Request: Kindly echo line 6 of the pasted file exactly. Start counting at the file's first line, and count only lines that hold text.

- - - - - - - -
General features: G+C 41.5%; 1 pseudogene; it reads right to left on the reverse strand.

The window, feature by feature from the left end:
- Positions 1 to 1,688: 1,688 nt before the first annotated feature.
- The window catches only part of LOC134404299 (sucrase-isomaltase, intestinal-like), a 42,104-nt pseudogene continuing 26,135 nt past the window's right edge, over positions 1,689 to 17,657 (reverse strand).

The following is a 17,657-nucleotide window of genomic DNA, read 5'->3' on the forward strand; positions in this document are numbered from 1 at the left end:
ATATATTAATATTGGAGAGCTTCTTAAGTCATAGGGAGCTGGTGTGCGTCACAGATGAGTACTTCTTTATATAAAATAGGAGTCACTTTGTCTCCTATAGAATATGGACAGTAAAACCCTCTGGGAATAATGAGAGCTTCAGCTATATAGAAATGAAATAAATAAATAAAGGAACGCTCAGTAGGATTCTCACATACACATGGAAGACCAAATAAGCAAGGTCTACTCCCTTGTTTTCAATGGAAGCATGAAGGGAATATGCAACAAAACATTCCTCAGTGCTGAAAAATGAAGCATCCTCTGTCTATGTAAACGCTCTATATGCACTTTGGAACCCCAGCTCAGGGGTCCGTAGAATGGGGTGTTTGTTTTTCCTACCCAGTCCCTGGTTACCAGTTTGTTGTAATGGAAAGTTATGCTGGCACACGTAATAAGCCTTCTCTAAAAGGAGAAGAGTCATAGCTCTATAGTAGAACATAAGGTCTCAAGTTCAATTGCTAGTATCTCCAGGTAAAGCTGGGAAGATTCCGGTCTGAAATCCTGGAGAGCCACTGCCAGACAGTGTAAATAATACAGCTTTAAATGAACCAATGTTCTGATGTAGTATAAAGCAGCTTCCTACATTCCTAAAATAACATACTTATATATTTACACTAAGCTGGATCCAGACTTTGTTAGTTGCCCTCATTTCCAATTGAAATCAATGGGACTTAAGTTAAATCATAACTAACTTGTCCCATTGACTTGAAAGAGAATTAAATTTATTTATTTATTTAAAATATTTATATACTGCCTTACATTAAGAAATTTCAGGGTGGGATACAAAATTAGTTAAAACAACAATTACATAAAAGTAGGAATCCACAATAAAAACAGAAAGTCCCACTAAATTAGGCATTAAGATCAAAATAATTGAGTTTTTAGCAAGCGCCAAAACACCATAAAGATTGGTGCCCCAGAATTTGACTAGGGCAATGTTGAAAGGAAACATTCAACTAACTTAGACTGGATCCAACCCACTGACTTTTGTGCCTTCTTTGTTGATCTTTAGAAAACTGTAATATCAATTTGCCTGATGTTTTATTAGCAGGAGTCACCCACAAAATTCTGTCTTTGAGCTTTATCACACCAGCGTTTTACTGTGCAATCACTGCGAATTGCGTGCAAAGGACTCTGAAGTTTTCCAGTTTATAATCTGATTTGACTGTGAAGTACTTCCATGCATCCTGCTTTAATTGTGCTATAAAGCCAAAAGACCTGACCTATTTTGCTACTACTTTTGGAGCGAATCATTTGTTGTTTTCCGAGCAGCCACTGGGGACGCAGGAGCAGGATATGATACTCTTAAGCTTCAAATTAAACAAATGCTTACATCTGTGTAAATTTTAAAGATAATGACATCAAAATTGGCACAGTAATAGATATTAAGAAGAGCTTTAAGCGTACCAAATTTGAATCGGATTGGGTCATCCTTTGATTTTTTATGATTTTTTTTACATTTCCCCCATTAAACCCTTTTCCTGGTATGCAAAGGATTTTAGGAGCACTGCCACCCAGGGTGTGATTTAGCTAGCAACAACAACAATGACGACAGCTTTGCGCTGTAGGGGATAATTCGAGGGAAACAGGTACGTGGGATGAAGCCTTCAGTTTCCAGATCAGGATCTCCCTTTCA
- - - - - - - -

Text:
ATATATTAATATTGGAGAGCTTCTTAAGTCATAGGGAGCTGGTGTGCGTCACAGATGAGTACTTCTTTATATAAAATAGGAGTCACTTTGTCTCCTATAGAATATGGACAGTAAAACCCTCTGGGAATAATGAGAGCTTCAGCTATATAGAAATGAAATAAATAAATAAAGGAACGCTCAGTAGGATTCTCACATACACATGGAAGACCAAATAAGCAAGGTCTACTCCCTTGTTTTCAATGGAAGCATGAAGGGAATATGCAACAAAACATTCCTCAGTGCTGAAAAATGAAGCATCCTCTGTCTATGTAAACGCTCTATATGCACTTTGGAACCCCAGCTCAGGGGTCCGTAGAATGGGGTGTTTGTTTTTCCTACCCAGTCCCTGGTTACCAGTTTGTTGTAATGGAAAGTTATGCTGGCACACGTAATAAGCCTTCTCTAAAAGGAGAAGAGTCATAGCTCTATAGTAGAACATAAGGTCTCAAGTTCAATTGCTAGTATCTCCAGGTAAAGCTGGGAAGATTCCGGTCTGAAATCCTGGAGAGCCACTGCCAGACAGTGTAAATAATACAGCTTTAAATGAACCAATGTTCTGATGTAGTATAAAGCAGCTTCCTACATTCCTAAAATAACATACTTATATATTTACACTAAGCTGGATCCAGACTTTGTTAGTTGCCCTCATTTCCAATTGAAATCAATGGGACTTAAGTTAAATCATAACTAACTTGTCCCATTGACTTGAAAGAGAATTAAATTTATTTATTTATTTAAAATATTTATATACTGCCTTACATTAAGAAATTTCAGGGTGGGATACAAAATTAGTTAAAACAACAATTACATAAAAGTAGGAATCCACAATAAAAACAGAAAGTCCCACTAAATTAGGCATTAAGATCAAAATAATTGAGTTTTTAGCAAGCGCCAAAACACCATAAAGATTGGTGCCCCAGAATTTGACTAGGGCAATGTTGAAAGGAAACATTCAACTAACTTAGACTGGATCCAACCCACTGACTTTTGTGCCTTCTTTGTTGATCTTTAGAAAACTGTAATATCAATTTGCCTGATGTTTTATTAGCAGGAGTCACCCACAAAATTCTGTCTTTGAGCTTTATCACACCAGCGTTTTACTGTGCAATCACTGCGAATTGCGTGCAAAGGACTCTGAAGTTTTCCAGTTTATAATCTGATTTGACTGTGAAGTACTTCCATGCATCCTGCTTTAATTGTGCTATAAAGCCAAAAGACCTGACCTATTTTGCTACTACTTTTGGAGCGAATCATTTGTTGTTTTCCGAGCAGCCACTGGGGACGCAGGAGCAGGATATGATACTCTTAAGCTTCAAATTAAACAAATGCTTACATCTGTGTAAATTTTAAAGATAATGACATCAAAATTGGCACAGTAATAGATATTAAGAAGAGCTTTAAGCGTACCAAATTTGAATCGGATTGGGTCATCCTTTGATTTTTTATGATTTTTTTTACATTTCCCCCATTAAACCCTTTTCCTGGTATGCAAAGGATTTTAGGAGCACTGCCACCCAGGGTGTGATTTAGCTAGCAACAACAACAATGACGACAGCTTTGCGCTGTAGGGGATAATTCGAGGGAAACAGGTACGTGGGATGAAGCCTTCAGTTTCCAGATCAGGATCTCCCTTTCA